Following up on last year’s phenomenal Hereditary, Ari Aster returns with a markedly similar film. Midsommar follows two college students in a bitter yet unending relationship, Florence Pugh’s traumatized Dani Ardor more unwilling than unable to recognize her boyfriend Christian’s desperation to leave. What was once an escape for Christian turns into a shared vacation to a pagan Swedish festival that quickly turns into a violent ritual.
Ari Aster holds a stellar command over the atmosphere of his films, but what surprised me here is how much Midsommar operates in the reverse of a traditional work of horror. The most terrible moments are upfront and brutal; by starting with such high tension, Aster is able to slowly lessen the load and twist it toward surprising directions. What starts as violent realism descends into surrealistic madness, the once solid turning metaphysical. This is a film that carries the surface style of a work like The Wicker Man while brooding within a certain existential phantasmagoria that transformed Ingmar Bergman’s career around the middle of his so-called Trilogy.
Aster manages to be such a compelling director because he imbues his metaphorical works with so much precision; the pagan ritual carries as much weight as the underlying pain of a relationship being dragged well beyond its death. The result is mystifying; both elements are so unpredictable, yet when the pieces fall into place, there’s a slick cohesion between the two.
As such, Midsommar certainly feels built for a certain audience; you have to drop any notion of this being a straightforward narrative experience before it begins. Aster asks you to join him on a descent into emphatic chaos, where emotions weigh heavier over plot progression than narrative logic.
The characters are simply defined, pawns in a twisted moral tale. Though their motives are straightforward, they still carry a heavy impact. Like Toni Collette in Hereditary, Florence Pugh puts on a performance well above the usual expectations of a horror film, one that should solidify her as one of the finest young actresses working today. Few of the film’s horrors would hit as hard without her ability to reduce herself to a puddle of despair, sobbing with such force that it becomes less bearable than the terror she’s witnessing. There are absurd moments to this movie, some of which are certainly intended to be funny, but all Aster has to do is show Pugh reacting in despair and any humor ceases immediately.
On a visual level, Midsommar is a true gift. The cult grounds mix beauty and macabre, loaded with colorful paintings of horrible scenes. Structures carry a certain intrigue, a bright yellow pyramid hanging over the movie as much as the ceaseless sunlight. The cult members are garbed in white, combining with the over-saturated footage to create a sense of midday haze. These designs reach a high anytime the characters achieve the same, their drug trips causing the image to pulsate in a way that suggests life where there shouldn’t be.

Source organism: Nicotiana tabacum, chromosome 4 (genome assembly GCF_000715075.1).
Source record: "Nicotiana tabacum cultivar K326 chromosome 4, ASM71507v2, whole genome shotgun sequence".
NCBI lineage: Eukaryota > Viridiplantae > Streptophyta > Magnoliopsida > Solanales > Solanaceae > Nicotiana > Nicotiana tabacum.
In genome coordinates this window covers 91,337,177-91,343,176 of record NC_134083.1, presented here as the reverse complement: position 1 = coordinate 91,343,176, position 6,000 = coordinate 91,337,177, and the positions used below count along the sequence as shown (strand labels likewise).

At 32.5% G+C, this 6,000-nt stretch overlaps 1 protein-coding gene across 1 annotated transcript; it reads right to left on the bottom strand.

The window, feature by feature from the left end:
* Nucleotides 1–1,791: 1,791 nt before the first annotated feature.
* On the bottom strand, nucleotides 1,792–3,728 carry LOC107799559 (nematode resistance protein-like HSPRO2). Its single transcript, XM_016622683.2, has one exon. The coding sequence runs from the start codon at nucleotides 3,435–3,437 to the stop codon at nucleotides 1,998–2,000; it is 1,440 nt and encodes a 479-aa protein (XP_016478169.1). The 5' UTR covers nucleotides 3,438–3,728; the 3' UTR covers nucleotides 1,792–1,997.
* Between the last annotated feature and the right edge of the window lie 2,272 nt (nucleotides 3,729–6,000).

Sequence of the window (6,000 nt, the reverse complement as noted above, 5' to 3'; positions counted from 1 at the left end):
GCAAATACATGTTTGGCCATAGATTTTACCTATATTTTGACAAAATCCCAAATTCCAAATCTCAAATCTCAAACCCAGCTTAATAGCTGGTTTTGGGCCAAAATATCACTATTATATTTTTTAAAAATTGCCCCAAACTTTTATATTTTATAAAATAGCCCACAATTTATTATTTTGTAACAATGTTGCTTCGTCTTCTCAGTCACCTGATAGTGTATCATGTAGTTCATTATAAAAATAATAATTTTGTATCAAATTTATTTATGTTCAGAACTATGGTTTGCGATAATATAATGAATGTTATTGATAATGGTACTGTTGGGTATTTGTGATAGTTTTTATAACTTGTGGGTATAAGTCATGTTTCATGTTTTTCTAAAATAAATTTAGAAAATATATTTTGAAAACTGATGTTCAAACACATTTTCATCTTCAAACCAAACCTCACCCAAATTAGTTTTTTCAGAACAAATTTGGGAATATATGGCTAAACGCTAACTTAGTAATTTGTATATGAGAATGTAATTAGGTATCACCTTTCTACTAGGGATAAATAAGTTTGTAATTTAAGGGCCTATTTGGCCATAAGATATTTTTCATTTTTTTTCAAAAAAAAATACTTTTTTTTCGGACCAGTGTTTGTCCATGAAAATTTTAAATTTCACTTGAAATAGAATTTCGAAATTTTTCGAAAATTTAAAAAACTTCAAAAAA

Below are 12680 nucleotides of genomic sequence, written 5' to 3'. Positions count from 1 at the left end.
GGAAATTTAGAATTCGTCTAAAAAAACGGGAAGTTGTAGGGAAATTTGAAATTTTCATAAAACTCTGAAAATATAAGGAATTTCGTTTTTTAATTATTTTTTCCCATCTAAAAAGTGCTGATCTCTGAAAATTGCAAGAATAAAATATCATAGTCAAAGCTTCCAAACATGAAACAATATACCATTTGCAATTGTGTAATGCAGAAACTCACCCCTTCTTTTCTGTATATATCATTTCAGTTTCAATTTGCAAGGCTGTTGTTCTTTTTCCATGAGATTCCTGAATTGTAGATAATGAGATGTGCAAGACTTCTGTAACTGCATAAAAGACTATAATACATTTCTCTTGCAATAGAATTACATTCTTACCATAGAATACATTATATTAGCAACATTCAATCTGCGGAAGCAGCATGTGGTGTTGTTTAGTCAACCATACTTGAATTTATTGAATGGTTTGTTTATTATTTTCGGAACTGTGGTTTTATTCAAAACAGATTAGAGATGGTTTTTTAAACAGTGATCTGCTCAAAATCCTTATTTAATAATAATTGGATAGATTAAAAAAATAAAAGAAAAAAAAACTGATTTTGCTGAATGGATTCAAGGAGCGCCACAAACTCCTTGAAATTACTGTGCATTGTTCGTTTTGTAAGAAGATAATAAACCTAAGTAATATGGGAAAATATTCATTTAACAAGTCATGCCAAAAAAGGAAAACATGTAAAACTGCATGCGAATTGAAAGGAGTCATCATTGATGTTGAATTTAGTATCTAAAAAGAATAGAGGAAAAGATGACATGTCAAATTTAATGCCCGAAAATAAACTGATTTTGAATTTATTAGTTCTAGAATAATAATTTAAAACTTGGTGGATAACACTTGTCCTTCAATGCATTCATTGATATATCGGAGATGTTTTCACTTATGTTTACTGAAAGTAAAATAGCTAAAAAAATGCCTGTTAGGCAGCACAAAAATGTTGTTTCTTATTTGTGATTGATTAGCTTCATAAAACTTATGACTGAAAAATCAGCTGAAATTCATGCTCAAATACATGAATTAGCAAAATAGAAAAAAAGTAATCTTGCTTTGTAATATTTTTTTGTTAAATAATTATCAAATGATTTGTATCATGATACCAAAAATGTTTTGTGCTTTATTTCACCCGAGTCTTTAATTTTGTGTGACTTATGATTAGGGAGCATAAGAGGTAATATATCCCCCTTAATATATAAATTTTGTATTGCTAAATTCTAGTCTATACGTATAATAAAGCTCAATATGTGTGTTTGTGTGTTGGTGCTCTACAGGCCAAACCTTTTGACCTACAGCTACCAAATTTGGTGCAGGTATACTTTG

Key editing choices really guide us to the heart of the film, keeping the narrative focused on Dani despite the madness surrounding her. So many scenes search out her reaction that we stay rooted in her journey; the brutality is there to heighten her anxiety, and like many of the best horror movies, it builds a sympathetic bond between protagonist and audience. The movie reaches its peak as Dani finds herself lost in dance, the scene descending into a volley of superimposed shots as she flickers between confusion and mad glee, the image itself becoming a blur of layered images.
Through all these empathetic techniques, I was surprised to find that this film was building not to horror but a violent cathartic release. Midsommar so perfectly captures the desperate anger one feels toward a partner for the harm they have caused, ultimately embracing what is better repressed in reality.
Midsommar is a worthy successor to Hereditary, pursuing a similar trail of interpersonal relationships but casting it in an altogether different light. Aster merges theme and atmosphere like few others, to the point that his works almost transcend horror to something entirely new. These are stories of trauma and the need for release, milking human sympathy to create something altogether revelatory.
4.5 Stars Out of 5